This study aimed to examine the repeated-sprint ability (RSA) in soccer players after 3 days of static stretching. Twenty soccer players (age: 16.8 ± 0.4 years) participated in 2 series of experiments with within-subject repeated-measure design (control series [CON]: 13-minute aerobic warm-up; and static-stretching series [SS]: 10-minute aerobic warm-up and 3-minute static stretching). Each series consisted of 5 days, and RSA (9 × 30 m separated by 25-second passive recovery) was tested on days 1 and 5. Static stretching was performed for 3 consecutive days from days 2-4, before and after intermittent aerobic endurance exercise on each day. The same warm-up protocol was used before and after all RSA tests and exercises within 1 series. No significant difference between CON and SS was observed (p > 0.05) in RSA for overall (all sprints), early phase (first to third sprints), middle phase (fourth to sixth sprints), and final phase (seventh to ninth sprints). Short-term static stretching had trivial effects (Cohen's d < 0.35) on overall and split RSA phases (early, middle, and final). The present study showed that performing static stretching for 3 consecutive days and before repeated-sprint test did not negatively affect RSA. However, it is premature to recommend that static stretching could be included in in-season daily warm-up routine because some movements such as jump and single sprint were more sensitive to static stretching.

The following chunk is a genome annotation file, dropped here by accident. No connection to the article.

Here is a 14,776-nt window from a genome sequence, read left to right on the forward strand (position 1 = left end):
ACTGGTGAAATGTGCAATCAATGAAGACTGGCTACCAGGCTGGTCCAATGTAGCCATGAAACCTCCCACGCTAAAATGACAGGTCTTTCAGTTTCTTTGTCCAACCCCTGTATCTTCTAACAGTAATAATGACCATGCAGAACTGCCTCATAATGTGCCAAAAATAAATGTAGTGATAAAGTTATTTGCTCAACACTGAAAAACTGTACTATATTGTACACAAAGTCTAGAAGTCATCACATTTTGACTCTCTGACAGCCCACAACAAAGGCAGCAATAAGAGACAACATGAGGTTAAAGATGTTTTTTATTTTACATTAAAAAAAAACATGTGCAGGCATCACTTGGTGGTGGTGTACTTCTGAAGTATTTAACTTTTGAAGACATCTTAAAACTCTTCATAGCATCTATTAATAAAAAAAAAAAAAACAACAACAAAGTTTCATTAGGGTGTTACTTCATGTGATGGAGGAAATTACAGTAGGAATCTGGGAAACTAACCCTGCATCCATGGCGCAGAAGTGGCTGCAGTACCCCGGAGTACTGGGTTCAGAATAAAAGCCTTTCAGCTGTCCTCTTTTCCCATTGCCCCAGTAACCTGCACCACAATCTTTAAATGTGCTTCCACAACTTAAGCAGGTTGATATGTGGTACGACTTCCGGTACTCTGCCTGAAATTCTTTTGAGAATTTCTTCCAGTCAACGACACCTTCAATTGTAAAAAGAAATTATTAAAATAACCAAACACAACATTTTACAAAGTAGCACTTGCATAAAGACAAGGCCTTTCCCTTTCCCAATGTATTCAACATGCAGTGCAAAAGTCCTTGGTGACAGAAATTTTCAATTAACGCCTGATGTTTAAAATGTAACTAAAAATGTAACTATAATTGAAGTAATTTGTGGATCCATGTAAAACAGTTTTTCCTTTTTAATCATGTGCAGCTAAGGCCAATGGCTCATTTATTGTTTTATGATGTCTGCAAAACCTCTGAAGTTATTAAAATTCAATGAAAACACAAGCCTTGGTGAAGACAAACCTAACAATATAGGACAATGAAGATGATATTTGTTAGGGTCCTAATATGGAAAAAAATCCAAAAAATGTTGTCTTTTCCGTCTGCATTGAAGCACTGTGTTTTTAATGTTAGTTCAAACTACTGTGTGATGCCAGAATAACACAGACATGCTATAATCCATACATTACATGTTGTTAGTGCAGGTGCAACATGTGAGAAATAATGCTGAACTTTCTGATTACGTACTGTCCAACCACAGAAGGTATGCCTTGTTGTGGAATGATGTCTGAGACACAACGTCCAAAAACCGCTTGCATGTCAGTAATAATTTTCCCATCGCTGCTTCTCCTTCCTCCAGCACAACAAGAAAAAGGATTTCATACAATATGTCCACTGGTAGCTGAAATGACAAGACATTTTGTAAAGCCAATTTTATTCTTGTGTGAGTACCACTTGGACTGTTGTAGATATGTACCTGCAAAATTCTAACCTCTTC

Scopus Subject Areas
- Orthopedics and Sports Medicine
- Physical Therapy, Sports Therapy and Rehabilitation